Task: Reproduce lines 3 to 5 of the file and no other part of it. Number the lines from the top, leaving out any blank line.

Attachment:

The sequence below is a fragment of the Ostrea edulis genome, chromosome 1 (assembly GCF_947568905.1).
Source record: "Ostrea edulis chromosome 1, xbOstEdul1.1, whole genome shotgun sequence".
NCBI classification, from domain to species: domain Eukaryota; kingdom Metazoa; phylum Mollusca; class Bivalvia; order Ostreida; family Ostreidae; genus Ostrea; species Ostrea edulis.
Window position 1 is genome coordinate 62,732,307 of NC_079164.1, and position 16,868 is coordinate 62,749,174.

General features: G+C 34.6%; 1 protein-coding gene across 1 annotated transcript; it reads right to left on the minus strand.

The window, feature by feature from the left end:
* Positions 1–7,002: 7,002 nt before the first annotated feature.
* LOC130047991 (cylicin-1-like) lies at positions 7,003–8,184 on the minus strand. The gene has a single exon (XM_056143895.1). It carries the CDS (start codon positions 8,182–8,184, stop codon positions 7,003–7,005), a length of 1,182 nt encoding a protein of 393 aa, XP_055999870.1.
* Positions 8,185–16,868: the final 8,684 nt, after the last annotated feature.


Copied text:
NCBI classification, from domain to species: domain Eukaryota; kingdom Metazoa; phylum Mollusca; class Bivalvia; order Ostreida; family Ostreidae; genus Ostrea; species Ostrea edulis.
Window position 1 is genome coordinate 62,732,307 of NC_079164.1, and position 16,868 is coordinate 62,749,174.

General features: G+C 34.6%; 1 protein-coding gene across 1 annotated transcript; it reads right to left on the minus strand.